Published on: October 15, 2015
This commentary is available as both text and video; enjoy both or either ... they are similar, but not exactly the same. To see past FaceTime commentaries, go to the MNB Channel on YouTube.
Hi, Kevin Coupe here, and this is FaceTime with the Content Guy, coming to you this morning from Freeport, Maine, where I came to do a talk for the Maine Grocers and Food Producers Association.
I'm not a big shopper, but I do like Freeport ... maybe that's because LL Bean is my idea of a fashion designer. LL Bean also is my idea of a nimble, progressive retailing company - the way in which it has evolved from a catalog company to one that embraced the Internet, to one that is now judiciously opening bricks-and-mortar stores around the country, even in new markets like the Pacific Northwest ... well, this is a 21st century company that is embracing all challenges and opportunities inherent in the conduct of commerce today.
But that's not what I want to talk about this morning. I want to talk about boots. Duck boots, to be specific.
Now, I'm not a personal fan of the Bean duck boots. But I know a retailing success when I see one. LL Bean has been making these things for more than 100 years, and these days - for reasons of fashion that are way beyond my ability to comprehend - they are more successful than ever. Last year, they sold 450,000 of them, and were backordered almost all winter. This year, they expect to sell 500,000 - and my understanding is that if you order a pair right now, you'll probably get them sometime in February ... despite the fact that LL Bean hired dozens of people to manufacture them.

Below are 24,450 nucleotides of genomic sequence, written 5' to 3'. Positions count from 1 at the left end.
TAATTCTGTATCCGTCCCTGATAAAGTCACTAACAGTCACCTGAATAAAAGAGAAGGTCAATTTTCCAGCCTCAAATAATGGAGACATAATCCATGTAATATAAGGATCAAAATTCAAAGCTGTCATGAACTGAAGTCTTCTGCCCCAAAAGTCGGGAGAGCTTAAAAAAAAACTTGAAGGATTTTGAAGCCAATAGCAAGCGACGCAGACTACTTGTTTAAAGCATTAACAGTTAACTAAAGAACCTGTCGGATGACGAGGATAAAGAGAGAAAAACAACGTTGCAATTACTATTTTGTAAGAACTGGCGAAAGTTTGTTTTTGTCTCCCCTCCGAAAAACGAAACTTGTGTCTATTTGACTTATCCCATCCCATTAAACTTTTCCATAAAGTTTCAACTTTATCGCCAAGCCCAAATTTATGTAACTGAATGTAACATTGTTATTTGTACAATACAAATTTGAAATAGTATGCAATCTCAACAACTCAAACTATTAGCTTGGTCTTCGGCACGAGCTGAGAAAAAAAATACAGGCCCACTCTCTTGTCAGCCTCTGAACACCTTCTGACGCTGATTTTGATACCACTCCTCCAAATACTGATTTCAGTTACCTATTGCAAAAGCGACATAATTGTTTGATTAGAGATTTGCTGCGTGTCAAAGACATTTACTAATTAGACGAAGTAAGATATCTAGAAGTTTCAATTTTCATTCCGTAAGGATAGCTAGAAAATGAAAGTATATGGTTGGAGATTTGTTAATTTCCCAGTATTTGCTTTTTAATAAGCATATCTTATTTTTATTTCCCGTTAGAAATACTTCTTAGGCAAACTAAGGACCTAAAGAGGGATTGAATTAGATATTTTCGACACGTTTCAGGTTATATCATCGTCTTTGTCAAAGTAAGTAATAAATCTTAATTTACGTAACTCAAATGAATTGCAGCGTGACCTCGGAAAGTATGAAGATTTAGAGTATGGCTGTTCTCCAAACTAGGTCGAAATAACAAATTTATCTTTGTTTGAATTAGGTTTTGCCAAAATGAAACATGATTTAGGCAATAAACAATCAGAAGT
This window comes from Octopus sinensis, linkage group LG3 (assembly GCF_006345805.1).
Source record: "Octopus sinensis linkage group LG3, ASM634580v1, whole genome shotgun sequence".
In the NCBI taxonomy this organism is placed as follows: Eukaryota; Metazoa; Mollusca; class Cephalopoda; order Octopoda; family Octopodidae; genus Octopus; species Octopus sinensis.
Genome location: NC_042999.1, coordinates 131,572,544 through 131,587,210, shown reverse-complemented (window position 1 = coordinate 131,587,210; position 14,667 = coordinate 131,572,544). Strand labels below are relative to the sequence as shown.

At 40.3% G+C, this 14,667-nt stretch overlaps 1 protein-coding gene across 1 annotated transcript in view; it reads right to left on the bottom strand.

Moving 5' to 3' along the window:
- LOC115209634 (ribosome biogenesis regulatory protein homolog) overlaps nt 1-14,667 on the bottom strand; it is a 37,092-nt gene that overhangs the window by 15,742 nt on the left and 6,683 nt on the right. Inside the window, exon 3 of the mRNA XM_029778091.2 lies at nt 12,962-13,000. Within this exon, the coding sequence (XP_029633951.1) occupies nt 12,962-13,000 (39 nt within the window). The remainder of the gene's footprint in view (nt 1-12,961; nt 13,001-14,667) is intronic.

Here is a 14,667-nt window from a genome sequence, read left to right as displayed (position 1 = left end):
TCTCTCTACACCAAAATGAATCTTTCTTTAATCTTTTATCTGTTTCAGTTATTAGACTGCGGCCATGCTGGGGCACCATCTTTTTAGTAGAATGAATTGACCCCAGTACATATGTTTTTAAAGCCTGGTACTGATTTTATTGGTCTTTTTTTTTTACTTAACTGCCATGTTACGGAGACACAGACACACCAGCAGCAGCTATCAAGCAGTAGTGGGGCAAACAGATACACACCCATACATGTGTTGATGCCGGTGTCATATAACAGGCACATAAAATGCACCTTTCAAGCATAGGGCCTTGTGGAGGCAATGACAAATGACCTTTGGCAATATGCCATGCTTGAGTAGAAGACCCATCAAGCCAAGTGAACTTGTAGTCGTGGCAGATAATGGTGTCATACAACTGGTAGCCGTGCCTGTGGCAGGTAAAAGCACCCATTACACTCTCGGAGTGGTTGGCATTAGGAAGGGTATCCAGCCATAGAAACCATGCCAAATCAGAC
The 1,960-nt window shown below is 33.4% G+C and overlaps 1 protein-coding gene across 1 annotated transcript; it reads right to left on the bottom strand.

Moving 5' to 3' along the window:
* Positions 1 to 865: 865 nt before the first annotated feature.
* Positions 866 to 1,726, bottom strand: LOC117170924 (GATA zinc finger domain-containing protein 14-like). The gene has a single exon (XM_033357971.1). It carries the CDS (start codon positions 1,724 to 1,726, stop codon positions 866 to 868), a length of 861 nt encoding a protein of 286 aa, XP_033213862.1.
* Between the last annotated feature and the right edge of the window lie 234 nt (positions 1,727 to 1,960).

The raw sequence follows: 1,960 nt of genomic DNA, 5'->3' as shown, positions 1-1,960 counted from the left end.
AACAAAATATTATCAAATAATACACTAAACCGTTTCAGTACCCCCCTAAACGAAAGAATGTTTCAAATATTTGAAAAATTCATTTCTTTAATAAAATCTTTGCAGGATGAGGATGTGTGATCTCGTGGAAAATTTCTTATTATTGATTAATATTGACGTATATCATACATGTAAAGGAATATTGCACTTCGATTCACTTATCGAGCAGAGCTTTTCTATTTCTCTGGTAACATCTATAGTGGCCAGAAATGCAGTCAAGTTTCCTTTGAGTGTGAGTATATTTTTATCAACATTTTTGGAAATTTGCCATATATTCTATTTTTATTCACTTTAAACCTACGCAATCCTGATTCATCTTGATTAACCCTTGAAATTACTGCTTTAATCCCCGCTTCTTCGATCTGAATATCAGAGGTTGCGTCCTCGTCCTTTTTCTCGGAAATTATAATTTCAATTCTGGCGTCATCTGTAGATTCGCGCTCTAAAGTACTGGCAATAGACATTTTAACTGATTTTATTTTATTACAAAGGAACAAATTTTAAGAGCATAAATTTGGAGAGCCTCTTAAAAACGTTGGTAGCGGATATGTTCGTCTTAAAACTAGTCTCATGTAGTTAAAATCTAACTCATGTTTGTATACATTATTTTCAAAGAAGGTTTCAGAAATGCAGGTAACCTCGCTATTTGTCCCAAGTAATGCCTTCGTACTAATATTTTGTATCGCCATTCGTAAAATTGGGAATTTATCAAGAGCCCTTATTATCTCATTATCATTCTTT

The thing is, the boots are made in the USA. Always have been. And while Bean could've outsourced the manufacture of the boots to China or Thailand or Mexico or some such place, the company decided not to, out of a conviction, I'm sure, that doing so would damage its essential value proposition. They'd rather the boots be right and local, and are convinced that customers would rather wait for them than get a pair of lesser value.
Giving up short-term sales and making customers wait is probably not the easiest decision in the world for a retailer to make, but I think it is the right decision. Nurturing and protecting the brand always is.
That's what is on my mind this Thursday morning. As always, I want to hear what is on your mind.
- KC's View: